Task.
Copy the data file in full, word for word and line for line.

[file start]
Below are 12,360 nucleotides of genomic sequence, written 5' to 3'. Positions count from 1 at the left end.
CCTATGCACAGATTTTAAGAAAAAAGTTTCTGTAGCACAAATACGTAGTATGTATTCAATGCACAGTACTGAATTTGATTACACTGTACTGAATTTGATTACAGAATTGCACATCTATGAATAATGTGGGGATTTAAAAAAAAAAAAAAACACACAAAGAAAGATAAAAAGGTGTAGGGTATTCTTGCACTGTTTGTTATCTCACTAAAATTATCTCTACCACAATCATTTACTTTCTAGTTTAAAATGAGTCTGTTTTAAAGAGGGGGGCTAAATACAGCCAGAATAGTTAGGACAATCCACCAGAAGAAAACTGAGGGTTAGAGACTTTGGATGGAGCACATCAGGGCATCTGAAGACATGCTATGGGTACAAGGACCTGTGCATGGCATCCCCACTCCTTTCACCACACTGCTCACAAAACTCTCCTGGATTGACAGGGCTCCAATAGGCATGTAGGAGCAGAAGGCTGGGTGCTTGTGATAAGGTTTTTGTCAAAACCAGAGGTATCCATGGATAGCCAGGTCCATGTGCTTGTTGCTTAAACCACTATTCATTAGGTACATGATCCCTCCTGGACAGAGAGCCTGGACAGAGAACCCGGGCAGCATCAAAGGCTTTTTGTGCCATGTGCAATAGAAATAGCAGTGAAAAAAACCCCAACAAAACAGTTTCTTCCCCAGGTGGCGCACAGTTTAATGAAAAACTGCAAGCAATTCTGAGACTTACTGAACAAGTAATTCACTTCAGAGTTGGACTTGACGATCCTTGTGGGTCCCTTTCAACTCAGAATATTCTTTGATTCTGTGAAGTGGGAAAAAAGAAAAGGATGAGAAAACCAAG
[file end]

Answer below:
Below are 12,360 nucleotides of genomic sequence, written 5' to 3'. Positions count from 1 at the left end.
CCTATGCACAGATTTTAAGAAAAAAGTTTCTGTAGCACAAATACGTAGTATGTATTCAATGCACAGTACTGAATTTGATTACACTGTACTGAATTTGATTACAGAATTGCACATCTATGAATAATGTGGGGATTTAAAAAAAAAAAAAAACACACAAAGAAAGATAAAAAGGTGTAGGGTATTCTTGCACTGTTTGTTATCTCACTAAAATTATCTCTACCACAATCATTTACTTTCTAGTTTAAAATGAGTCTGTTTTAAAGAGGGGGGCTAAATACAGCCAGAATAGTTAGGACAATCCACCAGAAGAAAACTGAGGGTTAGAGACTTTGGATGGAGCACATCAGGGCATCTGAAGACATGCTATGGGTACAAGGACCTGTGCATGGCATCCCCACTCCTTTCACCACACTGCTCACAAAACTCTCCTGGATTGACAGGGCTCCAATAGGCATGTAGGAGCAGAAGGCTGGGTGCTTGTGATAAGGTTTTTGTCAAAACCAGAGGTATCCATGGATAGCCAGGTCCATGTGCTTGTTGCTTAAACCACTATTCATTAGGTACATGATCCCTCCTGGACAGAGAGCCTGGACAGAGAACCCGGGCAGCATCAAAGGCTTTTTGTGCCATGTGCAATAGAAATAGCAGTGAAAAAAACCCCAACAAAACAGTTTCTTCCCCAGGTGGCGCACAGTTTAATGAAAAACTGCAAGCAATTCTGAGACTTACTGAACAAGTAATTCACTTCAGAGTTGGACTTGACGATCCTTGTGGGTCCCTTTCAACTCAGAATATTCTTTGATTCTGTGAAGTGGGAAAAAAGAAAAGGATGAGAAAACCAAG